WPIX Gets BIke Law Facts Wrong and Misses DMV Scandal Under Its Nose

New Yorkers have seen their fair share of malicious press about bikes, from willful ignorance in Daily News editorials to Marcia Kramer linking cyclists to terrorists. But sometimes, it’s not maliciousness that causes trouble. A story from WPIX reporter Kaitlin Monte this morning may have been intended to educate the public, but did little more than circulate misinformation. A moment of fact-checking before going on air could have salvaged much of the piece — and perhaps spotlighted a newsworthy scandal right under the reporter’s nose.

The story about NYPD’s “Operation Safe Cycle” got off on the wrong foot from the start. “Few things are worse than getting nearly knocked over by a Lance Armstrong wannabe as you cross the street,” Monte said in her introduction. As far as danger on the streets goes, actual collisions with cars are far worse than near-collisions with cyclists, but let’s skip Monte’s editorializing and go straight to the facts of her story. There are two big errors that should be corrected.

Most of Monte’s piece consists of man-on-the-street interviews with a mix of cyclists, pedestrians, and drivers. “Once I was trying to get out of a taxi, and a bike almost hit the door,” a young woman told her. Monte doesn’t mention it in her piece, but that’s called dooring. The young woman, not the cyclist, was at fault. The woman is required by law to look before opening her door into the path of an oncoming cyclist. It’s such a problem that the city has developed an education campaign to alert taxi riders, and the Taxi of Tomorrow includes sliding doors to cut down on dooring. But why let facts get in the way? Let’s blame the cyclist for it — NYPD has!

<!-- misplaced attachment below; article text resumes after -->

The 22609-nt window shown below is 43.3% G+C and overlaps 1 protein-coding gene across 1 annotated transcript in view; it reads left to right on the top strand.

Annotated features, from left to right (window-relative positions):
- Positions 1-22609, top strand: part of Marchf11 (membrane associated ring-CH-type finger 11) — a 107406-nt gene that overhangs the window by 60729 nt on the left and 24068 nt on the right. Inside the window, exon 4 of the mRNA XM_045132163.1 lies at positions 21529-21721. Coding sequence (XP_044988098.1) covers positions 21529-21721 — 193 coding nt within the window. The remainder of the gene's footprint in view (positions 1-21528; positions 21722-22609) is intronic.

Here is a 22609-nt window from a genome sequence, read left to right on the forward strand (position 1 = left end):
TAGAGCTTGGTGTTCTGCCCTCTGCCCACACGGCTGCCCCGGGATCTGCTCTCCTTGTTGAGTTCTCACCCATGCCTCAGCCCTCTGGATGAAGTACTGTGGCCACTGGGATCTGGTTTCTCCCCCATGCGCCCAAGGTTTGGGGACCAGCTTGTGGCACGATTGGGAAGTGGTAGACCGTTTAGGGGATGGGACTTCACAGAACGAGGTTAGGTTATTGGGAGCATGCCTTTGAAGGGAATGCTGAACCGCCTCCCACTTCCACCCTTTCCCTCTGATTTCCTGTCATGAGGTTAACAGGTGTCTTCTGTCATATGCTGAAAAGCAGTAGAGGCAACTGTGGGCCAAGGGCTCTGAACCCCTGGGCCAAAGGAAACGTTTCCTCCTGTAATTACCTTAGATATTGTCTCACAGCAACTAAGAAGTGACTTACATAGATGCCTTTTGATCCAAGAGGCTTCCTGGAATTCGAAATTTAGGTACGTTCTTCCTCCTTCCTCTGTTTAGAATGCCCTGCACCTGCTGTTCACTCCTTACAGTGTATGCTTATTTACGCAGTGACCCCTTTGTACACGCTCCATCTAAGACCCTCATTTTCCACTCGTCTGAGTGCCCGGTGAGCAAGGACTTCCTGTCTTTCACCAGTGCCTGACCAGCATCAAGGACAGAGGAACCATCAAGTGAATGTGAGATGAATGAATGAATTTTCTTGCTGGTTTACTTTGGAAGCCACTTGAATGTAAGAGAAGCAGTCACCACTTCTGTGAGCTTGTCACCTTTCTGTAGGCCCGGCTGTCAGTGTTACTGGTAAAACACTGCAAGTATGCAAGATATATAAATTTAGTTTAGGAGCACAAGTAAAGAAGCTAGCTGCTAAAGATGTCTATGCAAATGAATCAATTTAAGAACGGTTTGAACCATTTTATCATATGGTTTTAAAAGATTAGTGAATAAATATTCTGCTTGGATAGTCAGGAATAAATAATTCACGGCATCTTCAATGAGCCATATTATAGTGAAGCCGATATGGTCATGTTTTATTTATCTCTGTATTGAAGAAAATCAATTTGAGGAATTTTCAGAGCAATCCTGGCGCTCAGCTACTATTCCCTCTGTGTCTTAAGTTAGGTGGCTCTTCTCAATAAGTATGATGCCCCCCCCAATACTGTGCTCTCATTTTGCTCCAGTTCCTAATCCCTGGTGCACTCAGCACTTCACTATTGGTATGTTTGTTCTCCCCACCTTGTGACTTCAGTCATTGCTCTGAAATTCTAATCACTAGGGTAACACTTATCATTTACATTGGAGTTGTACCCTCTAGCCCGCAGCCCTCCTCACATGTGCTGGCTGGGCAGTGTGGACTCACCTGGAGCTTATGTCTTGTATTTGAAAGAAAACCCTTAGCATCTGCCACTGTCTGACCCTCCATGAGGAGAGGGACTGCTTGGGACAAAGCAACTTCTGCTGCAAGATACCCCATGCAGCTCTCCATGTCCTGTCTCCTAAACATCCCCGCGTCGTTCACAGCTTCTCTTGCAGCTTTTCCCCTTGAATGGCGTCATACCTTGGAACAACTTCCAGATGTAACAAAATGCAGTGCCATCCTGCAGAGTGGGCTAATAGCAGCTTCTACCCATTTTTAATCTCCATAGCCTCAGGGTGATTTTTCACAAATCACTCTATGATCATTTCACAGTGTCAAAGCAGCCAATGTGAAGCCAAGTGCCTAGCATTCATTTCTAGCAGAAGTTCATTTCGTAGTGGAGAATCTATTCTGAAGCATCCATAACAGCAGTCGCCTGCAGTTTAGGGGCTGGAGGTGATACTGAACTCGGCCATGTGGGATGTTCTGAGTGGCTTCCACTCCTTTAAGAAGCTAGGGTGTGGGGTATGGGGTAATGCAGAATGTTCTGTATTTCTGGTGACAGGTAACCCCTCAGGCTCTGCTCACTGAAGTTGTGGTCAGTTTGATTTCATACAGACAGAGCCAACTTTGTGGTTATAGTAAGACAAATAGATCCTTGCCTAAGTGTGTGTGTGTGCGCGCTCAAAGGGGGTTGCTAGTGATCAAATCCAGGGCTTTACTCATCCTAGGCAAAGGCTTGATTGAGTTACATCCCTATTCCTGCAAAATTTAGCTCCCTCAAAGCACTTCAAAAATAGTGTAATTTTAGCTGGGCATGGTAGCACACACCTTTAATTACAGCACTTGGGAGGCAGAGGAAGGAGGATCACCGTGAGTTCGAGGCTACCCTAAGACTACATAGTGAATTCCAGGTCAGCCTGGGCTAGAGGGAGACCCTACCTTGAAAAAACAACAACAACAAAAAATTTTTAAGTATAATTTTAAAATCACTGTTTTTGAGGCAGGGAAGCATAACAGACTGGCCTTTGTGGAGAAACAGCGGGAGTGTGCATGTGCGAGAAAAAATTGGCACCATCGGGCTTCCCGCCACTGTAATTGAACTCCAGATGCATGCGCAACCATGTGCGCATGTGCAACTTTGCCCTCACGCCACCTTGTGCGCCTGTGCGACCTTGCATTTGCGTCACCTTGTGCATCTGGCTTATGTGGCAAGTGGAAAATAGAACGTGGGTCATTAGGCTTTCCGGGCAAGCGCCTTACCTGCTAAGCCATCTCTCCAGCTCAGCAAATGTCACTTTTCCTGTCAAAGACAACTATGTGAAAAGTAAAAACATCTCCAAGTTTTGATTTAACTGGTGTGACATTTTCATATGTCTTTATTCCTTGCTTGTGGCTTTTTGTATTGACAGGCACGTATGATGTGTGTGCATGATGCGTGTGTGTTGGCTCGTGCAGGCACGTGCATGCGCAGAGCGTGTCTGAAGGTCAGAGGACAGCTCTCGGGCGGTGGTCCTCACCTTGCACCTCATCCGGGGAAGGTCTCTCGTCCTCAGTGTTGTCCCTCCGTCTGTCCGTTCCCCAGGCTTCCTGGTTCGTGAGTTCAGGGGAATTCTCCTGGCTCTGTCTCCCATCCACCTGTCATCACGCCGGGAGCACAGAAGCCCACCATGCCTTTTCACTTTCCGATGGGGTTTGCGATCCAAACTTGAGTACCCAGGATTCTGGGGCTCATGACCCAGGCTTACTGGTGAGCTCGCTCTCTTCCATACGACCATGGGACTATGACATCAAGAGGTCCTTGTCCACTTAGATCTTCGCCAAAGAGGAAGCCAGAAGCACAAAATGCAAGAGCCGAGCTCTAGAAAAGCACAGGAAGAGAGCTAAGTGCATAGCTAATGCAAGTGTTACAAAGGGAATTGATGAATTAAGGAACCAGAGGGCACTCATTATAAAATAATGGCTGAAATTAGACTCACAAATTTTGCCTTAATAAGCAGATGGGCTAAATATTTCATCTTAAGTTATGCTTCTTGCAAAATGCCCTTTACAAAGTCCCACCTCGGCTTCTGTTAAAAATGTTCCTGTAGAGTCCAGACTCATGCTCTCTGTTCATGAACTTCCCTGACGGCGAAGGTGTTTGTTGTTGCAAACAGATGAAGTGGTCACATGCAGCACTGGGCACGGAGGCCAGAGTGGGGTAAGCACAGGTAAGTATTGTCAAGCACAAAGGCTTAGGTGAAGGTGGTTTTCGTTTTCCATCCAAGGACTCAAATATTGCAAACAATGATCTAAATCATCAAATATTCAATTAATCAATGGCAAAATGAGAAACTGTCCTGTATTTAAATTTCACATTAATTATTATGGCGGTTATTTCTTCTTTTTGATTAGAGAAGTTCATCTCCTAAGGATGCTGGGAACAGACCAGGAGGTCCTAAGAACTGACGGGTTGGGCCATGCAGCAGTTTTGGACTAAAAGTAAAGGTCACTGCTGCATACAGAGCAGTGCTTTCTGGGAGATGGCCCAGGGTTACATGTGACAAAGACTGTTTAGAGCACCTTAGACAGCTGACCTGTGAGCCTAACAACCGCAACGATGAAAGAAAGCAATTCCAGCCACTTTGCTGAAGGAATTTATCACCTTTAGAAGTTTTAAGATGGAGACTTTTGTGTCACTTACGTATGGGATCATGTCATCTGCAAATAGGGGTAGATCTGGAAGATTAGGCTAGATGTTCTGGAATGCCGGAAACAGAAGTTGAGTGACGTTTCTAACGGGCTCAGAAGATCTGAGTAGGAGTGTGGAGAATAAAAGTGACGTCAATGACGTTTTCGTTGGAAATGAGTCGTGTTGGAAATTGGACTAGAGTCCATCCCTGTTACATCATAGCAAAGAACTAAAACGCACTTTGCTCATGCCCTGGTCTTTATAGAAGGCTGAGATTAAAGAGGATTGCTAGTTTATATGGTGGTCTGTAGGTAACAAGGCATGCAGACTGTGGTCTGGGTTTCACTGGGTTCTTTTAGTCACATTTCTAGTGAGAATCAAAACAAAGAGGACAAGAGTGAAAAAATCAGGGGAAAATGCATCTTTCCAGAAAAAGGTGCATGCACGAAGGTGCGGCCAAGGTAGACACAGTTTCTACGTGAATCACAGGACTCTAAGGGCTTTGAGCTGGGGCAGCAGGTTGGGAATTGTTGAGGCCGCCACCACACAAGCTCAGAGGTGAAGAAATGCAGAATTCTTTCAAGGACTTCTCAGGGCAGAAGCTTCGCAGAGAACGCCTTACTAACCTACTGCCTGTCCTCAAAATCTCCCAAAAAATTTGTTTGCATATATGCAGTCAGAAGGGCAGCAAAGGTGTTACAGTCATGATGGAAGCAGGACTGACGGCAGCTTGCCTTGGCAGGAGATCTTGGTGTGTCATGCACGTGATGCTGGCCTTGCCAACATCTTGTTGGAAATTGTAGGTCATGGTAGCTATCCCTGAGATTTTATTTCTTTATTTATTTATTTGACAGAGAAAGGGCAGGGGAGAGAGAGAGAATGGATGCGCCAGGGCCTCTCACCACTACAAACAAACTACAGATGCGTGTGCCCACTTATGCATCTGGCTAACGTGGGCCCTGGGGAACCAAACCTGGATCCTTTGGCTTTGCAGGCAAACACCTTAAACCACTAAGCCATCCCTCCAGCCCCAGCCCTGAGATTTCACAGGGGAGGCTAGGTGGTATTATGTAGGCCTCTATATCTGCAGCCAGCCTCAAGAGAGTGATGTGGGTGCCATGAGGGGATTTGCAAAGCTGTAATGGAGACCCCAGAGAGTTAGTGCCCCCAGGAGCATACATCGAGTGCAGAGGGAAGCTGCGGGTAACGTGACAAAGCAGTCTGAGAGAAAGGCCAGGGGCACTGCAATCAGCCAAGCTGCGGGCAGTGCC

The second big omission comes at the tail end of the piece. “The price for being pulled over? A fine of up to $270, and paying your ticket online means an extra $88 surcharge and extra points on your license,” Monte said.

“Wow, adding points on your license?” the show’s anchor asks, appearing shocked by the harsh punishment for cycling offenses.

“Yep, it can be pretty serious. So watch out, bikers,” Monte replies.

Well, not exactly. Though cycling violations are not subject to surcharges and license points, the DMV website (much like the law itself) doesn’t distinguish between bike and car violations. As a result, for years the state has assigned fees and license points that don’t legally apply. The DMV is aware of the problem but seems to have no intention of fixing it, a newsworthy scandal that gets no mention in Monte’s piece. To her credit, Monte tweeted this afternoon that she is interested in following up on the issue. Update: Monte says a follow-up piece is “in the works.”

NYPD says “Operation Safe Cycle” targets the most hazardous cyclist behaviors. That sounds good, but halfway through the crackdown, it appears NYPD has not shifted away from its fish-in-a-barrel policy of years past: stopping cyclists for safe but illegal behavior, handing out bogus tickets, and racking up huge fines for minor offenses.

The way NYPD continues to approach bike enforcement is hardly going to have an impact on the most reckless cyclists who blow through crowded crosswalks or ride against traffic on a busy street. Of course, given the far deadlier reality of dangerous driving, there’s no proof that a bike crackdown, no matter how well executed, is going to get the city any closer to achieving its Vision Zero goals.

Now that’s a story worth reporting.